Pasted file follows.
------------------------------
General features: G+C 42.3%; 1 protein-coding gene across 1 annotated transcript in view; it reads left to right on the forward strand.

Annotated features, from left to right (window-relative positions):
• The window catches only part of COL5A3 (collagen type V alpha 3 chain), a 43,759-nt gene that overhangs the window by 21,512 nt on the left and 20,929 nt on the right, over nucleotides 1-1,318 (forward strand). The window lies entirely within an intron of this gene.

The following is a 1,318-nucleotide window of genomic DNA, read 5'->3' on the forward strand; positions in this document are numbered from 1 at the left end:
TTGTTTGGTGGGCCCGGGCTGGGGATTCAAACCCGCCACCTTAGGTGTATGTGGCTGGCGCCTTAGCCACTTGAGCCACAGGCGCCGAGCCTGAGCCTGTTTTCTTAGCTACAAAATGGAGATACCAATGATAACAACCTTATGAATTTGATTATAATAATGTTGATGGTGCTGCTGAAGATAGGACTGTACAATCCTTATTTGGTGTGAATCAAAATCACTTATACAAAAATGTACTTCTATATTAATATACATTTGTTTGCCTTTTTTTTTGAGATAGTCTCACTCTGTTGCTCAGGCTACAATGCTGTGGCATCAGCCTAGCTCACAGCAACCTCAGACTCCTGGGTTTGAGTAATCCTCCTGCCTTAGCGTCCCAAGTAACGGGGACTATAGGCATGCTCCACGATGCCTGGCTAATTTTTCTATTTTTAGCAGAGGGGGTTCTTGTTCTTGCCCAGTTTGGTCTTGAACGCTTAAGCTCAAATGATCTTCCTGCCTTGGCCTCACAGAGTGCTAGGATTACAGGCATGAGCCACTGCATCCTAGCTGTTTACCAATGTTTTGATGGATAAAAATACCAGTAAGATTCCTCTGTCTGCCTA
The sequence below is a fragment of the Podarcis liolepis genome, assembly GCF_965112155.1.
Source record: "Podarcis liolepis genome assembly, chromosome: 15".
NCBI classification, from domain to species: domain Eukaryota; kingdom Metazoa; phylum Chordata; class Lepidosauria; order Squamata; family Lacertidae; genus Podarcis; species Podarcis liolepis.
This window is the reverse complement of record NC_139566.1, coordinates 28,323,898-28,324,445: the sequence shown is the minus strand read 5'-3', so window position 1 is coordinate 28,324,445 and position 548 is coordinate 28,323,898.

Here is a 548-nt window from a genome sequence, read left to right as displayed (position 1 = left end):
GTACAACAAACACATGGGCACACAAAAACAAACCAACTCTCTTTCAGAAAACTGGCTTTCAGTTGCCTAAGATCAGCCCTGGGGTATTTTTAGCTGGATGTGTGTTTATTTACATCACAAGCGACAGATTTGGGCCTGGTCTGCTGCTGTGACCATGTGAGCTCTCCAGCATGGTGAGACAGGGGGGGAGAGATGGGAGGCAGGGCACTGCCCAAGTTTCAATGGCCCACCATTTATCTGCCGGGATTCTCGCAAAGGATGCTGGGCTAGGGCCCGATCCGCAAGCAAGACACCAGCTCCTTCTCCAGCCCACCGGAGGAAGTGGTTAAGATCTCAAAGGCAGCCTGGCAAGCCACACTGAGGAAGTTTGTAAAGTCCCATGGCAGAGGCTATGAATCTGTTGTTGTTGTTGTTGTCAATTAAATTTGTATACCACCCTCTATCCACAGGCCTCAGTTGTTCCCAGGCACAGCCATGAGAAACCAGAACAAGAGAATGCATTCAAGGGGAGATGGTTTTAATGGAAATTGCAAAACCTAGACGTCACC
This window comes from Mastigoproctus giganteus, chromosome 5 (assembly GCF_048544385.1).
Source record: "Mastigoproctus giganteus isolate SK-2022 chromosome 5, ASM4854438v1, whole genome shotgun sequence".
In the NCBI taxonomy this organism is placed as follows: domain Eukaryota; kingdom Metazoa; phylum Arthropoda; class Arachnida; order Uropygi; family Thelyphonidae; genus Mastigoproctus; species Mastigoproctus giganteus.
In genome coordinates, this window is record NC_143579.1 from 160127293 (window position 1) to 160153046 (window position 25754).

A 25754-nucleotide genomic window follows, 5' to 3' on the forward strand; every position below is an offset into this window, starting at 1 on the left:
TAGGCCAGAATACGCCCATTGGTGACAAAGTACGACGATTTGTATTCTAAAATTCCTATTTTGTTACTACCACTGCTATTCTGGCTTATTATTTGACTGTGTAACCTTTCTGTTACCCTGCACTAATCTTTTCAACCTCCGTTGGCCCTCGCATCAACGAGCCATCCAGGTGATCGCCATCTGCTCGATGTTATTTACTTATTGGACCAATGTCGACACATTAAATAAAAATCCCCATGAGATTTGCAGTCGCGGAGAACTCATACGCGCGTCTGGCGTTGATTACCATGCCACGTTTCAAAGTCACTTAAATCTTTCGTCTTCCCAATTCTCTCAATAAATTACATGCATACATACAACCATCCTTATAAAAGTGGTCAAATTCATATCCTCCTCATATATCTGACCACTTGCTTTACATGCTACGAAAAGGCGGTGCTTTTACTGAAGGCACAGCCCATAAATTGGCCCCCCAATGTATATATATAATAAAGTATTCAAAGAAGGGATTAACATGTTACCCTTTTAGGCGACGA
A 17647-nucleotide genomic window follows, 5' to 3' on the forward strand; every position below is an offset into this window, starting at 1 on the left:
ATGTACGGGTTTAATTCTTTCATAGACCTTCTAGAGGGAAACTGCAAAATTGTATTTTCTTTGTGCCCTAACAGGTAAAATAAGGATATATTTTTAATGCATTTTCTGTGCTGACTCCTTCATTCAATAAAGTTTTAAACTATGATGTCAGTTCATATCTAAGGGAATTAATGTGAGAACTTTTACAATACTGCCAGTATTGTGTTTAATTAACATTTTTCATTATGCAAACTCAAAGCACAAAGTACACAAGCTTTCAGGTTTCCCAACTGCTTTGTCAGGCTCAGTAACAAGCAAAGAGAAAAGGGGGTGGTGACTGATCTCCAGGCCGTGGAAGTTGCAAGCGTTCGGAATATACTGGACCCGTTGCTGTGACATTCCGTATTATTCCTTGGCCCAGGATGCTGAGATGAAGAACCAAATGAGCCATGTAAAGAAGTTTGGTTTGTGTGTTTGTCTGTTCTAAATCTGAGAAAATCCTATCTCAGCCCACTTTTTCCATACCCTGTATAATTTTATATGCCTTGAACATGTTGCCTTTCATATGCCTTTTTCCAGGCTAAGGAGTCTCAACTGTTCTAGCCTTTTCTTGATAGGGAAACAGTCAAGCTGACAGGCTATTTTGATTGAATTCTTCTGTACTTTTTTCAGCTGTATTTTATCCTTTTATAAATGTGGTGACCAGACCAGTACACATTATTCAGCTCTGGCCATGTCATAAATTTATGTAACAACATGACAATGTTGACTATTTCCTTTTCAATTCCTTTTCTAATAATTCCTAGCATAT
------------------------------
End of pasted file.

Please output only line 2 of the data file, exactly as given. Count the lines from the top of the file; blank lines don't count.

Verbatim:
Annotated features, from left to right (window-relative positions):